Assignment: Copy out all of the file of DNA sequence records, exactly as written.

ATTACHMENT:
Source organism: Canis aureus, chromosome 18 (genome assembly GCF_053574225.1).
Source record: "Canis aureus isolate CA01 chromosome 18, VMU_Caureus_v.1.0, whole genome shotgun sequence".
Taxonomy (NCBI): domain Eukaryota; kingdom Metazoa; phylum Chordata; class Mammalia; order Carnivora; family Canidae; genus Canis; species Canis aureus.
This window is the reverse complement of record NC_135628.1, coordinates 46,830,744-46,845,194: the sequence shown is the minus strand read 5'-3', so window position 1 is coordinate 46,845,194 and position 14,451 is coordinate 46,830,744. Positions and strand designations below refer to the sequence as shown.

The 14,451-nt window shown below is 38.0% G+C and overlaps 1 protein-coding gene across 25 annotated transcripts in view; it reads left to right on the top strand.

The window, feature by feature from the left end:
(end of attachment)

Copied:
Source organism: Canis aureus, chromosome 18 (genome assembly GCF_053574225.1).
Source record: "Canis aureus isolate CA01 chromosome 18, VMU_Caureus_v.1.0, whole genome shotgun sequence".
Taxonomy (NCBI): domain Eukaryota; kingdom Metazoa; phylum Chordata; class Mammalia; order Carnivora; family Canidae; genus Canis; species Canis aureus.
This window is the reverse complement of record NC_135628.1, coordinates 46,830,744-46,845,194: the sequence shown is the minus strand read 5'-3', so window position 1 is coordinate 46,845,194 and position 14,451 is coordinate 46,830,744. Positions and strand designations below refer to the sequence as shown.

The 14,451-nt window shown below is 38.0% G+C and overlaps 1 protein-coding gene across 25 annotated transcripts in view; it reads left to right on the top strand.

The window, feature by feature from the left end: